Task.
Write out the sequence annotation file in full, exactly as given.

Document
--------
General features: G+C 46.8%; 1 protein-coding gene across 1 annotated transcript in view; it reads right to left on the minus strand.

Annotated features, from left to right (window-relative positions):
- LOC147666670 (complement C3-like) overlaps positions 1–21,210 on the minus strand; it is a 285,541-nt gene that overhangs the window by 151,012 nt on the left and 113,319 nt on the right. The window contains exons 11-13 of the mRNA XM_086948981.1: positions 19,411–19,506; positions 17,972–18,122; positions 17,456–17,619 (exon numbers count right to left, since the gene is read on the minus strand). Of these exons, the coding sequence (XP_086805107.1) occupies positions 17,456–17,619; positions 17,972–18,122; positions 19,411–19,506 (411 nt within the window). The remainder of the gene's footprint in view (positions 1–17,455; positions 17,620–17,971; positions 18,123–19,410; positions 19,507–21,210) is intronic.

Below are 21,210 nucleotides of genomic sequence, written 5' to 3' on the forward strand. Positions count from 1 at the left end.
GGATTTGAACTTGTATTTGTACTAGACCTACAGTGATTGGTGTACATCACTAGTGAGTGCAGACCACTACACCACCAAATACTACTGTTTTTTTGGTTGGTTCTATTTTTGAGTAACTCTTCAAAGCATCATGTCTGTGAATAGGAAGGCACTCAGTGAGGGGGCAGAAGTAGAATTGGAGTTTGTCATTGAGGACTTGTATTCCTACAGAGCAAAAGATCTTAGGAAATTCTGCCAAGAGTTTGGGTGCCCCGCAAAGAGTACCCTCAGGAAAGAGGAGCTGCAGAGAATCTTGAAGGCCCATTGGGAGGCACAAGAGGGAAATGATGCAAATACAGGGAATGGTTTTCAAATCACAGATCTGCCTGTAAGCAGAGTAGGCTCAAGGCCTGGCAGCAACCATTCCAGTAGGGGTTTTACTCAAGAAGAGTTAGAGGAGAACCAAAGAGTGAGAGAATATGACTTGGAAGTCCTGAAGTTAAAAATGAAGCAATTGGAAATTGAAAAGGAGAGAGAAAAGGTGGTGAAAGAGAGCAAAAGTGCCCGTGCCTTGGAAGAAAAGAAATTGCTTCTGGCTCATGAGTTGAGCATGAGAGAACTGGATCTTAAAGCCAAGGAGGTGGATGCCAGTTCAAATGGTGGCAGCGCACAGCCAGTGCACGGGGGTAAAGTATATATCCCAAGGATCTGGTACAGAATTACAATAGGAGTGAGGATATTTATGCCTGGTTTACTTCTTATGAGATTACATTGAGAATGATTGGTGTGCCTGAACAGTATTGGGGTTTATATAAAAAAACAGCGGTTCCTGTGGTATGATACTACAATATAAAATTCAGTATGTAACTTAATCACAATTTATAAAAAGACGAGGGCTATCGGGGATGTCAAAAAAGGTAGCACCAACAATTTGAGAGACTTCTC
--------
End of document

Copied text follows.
General features: G+C 46.8%; 1 protein-coding gene across 1 annotated transcript in view; it reads right to left on the minus strand.

Annotated features, from left to right (window-relative positions):
- LOC147666670 (complement C3-like) overlaps positions 1–21,210 on the minus strand; it is a 285,541-nt gene that overhangs the window by 151,012 nt on the left and 113,319 nt on the right. The window contains exons 11-13 of the mRNA XM_086948981.1: positions 19,411–19,506; positions 17,972–18,122; positions 17,456–17,619 (exon numbers count right to left, since the gene is read on the minus strand). Of these exons, the coding sequence (XP_086805107.1) occupies positions 17,456–17,619; positions 17,972–18,122; positions 19,411–19,506 (411 nt within the window). The remainder of the gene's footprint in view (positions 1–17,455; positions 17,620–17,971; positions 18,123–19,410; positions 19,507–21,210) is intronic.

Below are 21,210 nucleotides of genomic sequence, written 5' to 3' on the forward strand. Positions count from 1 at the left end.
GGATTTGAACTTGTATTTGTACTAGACCTACAGTGATTGGTGTACATCACTAGTGAGTGCAGACCACTACACCACCAAATACTACTGTTTTTTTGGTTGGTTCTATTTTTGAGTAACTCTTCAAAGCATCATGTCTGTGAATAGGAAGGCACTCAGTGAGGGGGCAGAAGTAGAATTGGAGTTTGTCATTGAGGACTTGTATTCCTACAGAGCAAAAGATCTTAGGAAATTCTGCCAAGAGTTTGGGTGCCCCGCAAAGAGTACCCTCAGGAAAGAGGAGCTGCAGAGAATCTTGAAGGCCCATTGGGAGGCACAAGAGGGAAATGATGCAAATACAGGGAATGGTTTTCAAATCACAGATCTGCCTGTAAGCAGAGTAGGCTCAAGGCCTGGCAGCAACCATTCCAGTAGGGGTTTTACTCAAGAAGAGTTAGAGGAGAACCAAAGAGTGAGAGAATATGACTTGGAAGTCCTGAAGTTAAAAATGAAGCAATTGGAAATTGAAAAGGAGAGAGAAAAGGTGGTGAAAGAGAGCAAAAGTGCCCGTGCCTTGGAAGAAAAGAAATTGCTTCTGGCTCATGAGTTGAGCATGAGAGAACTGGATCTTAAAGCCAAGGAGGTGGATGCCAGTTCAAATGGTGGCAGCGCACAGCCAGTGCACGGGGGTAAAGTATATATCCCAAGGATCTGGTACAGAATTACAATAGGAGTGAGGATATTTATGCCTGGTTTACTTCTTATGAGATTACATTGAGAATGATTGGTGTGCCTGAACAGTATTGGGGTTTATATAAAAAAACAGCGGTTCCTGTGGTATGATACTACAATATAAAATTCAGTATGTAACTTAATCACAATTTATAAAAAGACGAGGGCTATCGGGGATGTCAAAAAAGGTAGCACCAACAATTTGAGAGACTTCTC